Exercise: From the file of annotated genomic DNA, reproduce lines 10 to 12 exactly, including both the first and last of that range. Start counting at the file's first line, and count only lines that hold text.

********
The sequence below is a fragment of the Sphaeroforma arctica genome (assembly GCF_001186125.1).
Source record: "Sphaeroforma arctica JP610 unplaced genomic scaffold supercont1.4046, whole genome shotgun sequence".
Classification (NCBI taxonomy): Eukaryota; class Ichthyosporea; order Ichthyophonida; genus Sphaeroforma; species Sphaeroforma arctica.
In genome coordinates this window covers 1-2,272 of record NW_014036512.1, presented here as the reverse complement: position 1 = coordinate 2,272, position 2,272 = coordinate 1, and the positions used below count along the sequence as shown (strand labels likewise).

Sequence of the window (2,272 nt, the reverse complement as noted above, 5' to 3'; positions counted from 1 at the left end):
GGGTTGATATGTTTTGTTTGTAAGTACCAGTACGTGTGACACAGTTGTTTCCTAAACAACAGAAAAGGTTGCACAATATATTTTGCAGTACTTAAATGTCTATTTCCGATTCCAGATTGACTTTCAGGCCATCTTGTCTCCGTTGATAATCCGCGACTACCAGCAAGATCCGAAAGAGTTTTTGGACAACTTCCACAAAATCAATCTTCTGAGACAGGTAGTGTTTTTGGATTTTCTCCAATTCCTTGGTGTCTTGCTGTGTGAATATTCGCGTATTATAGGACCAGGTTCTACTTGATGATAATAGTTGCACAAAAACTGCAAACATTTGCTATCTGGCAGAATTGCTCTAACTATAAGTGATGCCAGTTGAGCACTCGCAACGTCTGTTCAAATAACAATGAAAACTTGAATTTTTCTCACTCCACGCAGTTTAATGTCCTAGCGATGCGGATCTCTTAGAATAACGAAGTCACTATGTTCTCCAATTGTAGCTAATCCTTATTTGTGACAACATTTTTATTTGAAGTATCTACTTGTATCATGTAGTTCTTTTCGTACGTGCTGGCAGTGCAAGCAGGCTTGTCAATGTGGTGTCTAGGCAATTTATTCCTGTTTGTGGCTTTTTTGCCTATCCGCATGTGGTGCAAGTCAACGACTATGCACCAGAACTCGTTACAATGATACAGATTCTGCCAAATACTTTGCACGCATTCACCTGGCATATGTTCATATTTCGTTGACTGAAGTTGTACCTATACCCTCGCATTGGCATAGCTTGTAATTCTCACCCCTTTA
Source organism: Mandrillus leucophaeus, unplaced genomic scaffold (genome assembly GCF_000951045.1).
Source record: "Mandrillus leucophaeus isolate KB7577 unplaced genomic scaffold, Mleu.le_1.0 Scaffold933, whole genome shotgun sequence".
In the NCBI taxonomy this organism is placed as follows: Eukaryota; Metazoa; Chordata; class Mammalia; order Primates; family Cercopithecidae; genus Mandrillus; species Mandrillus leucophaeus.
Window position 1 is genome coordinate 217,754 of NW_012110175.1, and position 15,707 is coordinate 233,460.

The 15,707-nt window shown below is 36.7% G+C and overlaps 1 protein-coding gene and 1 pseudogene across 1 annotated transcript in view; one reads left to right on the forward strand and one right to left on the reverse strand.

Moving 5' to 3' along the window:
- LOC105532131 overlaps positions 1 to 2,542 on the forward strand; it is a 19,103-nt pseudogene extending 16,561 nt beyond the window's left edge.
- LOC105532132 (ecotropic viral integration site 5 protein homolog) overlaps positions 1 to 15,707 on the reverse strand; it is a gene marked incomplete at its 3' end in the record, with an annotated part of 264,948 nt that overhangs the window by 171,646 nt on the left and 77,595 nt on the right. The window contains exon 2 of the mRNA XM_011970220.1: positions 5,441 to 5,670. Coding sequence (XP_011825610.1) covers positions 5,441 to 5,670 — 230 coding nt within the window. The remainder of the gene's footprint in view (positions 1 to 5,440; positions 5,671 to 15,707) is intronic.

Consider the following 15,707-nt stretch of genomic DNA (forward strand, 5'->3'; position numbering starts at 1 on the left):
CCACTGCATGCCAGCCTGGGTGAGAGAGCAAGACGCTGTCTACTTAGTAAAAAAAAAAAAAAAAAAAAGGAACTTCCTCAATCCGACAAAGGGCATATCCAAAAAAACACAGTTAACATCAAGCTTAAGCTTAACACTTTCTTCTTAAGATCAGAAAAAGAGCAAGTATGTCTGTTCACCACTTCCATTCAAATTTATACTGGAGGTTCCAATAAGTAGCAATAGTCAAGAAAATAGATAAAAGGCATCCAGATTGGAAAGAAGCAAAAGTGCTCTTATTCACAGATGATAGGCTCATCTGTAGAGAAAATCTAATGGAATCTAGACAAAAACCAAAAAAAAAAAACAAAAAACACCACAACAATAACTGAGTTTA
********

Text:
Window position 1 is genome coordinate 217,754 of NW_012110175.1, and position 15,707 is coordinate 233,460.

The 15,707-nt window shown below is 36.7% G+C and overlaps 1 protein-coding gene and 1 pseudogene across 1 annotated transcript in view; one reads left to right on the forward strand and one right to left on the reverse strand.

Moving 5' to 3' along the window: